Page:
Umbriel as seen by Voyager 2 in 1986
|Discovered by||William Lassell|
|Discovery date||October 24, 1851|
|266 000 km|
|Inclination||0.128° (to Uranus's equator)|
|584.7 ± 2.8 km (0.092 Earths)|
|4 296 000 km2 (0.008 Earths)[a]|
|Volume||837 300 000 km3 (0.0008 Earths)[b]|
|Mass||1.172 ± 0.135 × 1021 kg (2 × 10−4 Earths)|
|1.39 ± 0.16 g/cm3|
|0.2 m/s2 (~ 0.023 g)[c]|
|14.5 (V-band, opposition)|
The name "Umbriel" and the names of all four moons of Uranus then known were suggested by John Herschel in 1852 at the request of Lassell. Lassell had earlier supported Herschel's 1847 naming scheme for the seven then-known moons of Saturn and had named his newly-found eighth moon Hyperion in accordance with Herschel's naming scheme in 1848. Umbriel is the 'dusky melancholy sprite' in Alexander Pope's The Rape of the Lock, and the name suggests the Latin umbra, shadow. The adjectival form of the name is Umbrielian.
It is also designated Uranus II.
So far the only close-up images of Umbriel are from the Voyager 2 probe, which made observations of the moon during its Uranus flyby in January, 1986. During the flyby the southern hemisphere of the moon was pointed towards the Sun so only it was studied.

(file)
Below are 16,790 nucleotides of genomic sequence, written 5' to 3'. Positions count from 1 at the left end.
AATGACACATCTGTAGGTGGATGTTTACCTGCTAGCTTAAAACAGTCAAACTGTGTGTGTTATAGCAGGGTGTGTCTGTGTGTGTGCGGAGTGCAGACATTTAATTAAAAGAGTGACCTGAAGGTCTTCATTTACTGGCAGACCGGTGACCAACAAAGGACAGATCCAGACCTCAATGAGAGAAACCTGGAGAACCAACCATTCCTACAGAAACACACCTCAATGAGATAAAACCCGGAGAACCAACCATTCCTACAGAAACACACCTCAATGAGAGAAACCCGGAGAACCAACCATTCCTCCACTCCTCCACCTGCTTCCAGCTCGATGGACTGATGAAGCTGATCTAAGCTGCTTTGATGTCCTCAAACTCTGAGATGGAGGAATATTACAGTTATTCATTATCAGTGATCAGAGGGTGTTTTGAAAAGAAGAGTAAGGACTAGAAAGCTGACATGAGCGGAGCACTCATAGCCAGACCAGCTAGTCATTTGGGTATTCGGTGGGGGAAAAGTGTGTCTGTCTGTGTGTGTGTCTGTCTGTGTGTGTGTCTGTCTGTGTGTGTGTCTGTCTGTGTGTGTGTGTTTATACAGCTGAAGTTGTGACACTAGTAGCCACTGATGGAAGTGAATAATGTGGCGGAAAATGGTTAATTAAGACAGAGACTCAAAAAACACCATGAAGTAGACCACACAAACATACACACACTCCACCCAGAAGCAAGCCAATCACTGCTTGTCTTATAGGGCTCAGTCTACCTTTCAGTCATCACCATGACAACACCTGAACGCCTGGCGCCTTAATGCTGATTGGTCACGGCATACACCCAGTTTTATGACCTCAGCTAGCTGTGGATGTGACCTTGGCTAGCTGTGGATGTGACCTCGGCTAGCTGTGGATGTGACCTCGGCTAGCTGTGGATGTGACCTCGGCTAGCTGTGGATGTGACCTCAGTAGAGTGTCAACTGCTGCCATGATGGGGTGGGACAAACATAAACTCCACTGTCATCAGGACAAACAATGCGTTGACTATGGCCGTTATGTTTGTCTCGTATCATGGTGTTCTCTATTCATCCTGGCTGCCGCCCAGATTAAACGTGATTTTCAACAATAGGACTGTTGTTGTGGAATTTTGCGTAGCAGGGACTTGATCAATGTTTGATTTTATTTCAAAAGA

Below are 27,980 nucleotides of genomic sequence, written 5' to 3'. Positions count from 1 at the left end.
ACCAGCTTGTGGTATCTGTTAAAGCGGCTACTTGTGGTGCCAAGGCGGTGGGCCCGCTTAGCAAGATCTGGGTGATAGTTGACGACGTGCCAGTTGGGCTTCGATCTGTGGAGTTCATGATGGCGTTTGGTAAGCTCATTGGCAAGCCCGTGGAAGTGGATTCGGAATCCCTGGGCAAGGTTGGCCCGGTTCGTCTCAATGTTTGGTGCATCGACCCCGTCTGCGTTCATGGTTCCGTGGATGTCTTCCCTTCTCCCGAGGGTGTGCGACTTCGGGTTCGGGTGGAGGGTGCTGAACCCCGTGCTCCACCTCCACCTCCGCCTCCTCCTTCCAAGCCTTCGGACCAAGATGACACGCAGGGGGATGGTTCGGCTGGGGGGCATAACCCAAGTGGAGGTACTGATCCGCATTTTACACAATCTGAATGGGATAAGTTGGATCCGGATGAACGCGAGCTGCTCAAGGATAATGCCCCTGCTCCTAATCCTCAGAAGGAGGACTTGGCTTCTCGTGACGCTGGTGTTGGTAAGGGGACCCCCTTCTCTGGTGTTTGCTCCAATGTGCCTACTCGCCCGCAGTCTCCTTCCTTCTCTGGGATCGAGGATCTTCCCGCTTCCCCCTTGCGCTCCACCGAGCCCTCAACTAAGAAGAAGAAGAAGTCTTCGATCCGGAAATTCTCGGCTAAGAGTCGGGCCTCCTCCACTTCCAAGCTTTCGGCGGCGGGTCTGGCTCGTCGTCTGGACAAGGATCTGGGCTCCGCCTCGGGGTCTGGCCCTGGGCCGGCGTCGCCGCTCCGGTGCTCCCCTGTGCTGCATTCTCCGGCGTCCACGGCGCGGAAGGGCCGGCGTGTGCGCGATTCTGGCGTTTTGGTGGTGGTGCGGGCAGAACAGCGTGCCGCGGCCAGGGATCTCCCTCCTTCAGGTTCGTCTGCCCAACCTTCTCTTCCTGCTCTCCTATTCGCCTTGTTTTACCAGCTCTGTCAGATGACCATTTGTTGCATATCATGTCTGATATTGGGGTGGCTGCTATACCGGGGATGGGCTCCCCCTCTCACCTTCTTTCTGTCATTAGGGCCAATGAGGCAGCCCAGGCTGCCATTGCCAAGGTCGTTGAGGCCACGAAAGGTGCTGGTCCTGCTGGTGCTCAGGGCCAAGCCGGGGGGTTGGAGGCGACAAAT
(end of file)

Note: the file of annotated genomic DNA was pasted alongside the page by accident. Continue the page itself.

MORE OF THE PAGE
Umbriel's surface is the darkest of the Uranian moons, and reflects only about half as much light as Ariel, Uranus' brightest moon. It has far more and bigger craters than do Ariel and Titania and is also the least geologically active. It is mostly made of water ice, with the balance made up of silicate rock, and other ices such as methane. Methane can break down and form reddish-black organic compounds such as tholins when bombarded by high-energy particles. Near-IR spectra of Ariel and Umbriel clearly show that water ice dominates the spectra of these objects.
Craters on Umbriel are named after many different demons from various mythologies.
|Malingee||Malingee (Australian Aboriginal mythology)|
|Minepa||Minepa (Makua people of Mozambique)|
|Wokolo||Wokolo (Bambara people of West Africa)|
|Wunda||Wunda (Australian Aboriginal mythology)|
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- "Planetary Satellite Mean Orbital Parameters". Jet Propulsion Laboratory, California Institute of Technology.
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- Dumas, Christophe (2003). "Hubble Space Telescope NICMOS Multiband Photometry of Proteus and Puck". The Astronomical Journal. 126 (2003): 1080–1085. doi:10.1086/375909. Unknown parameter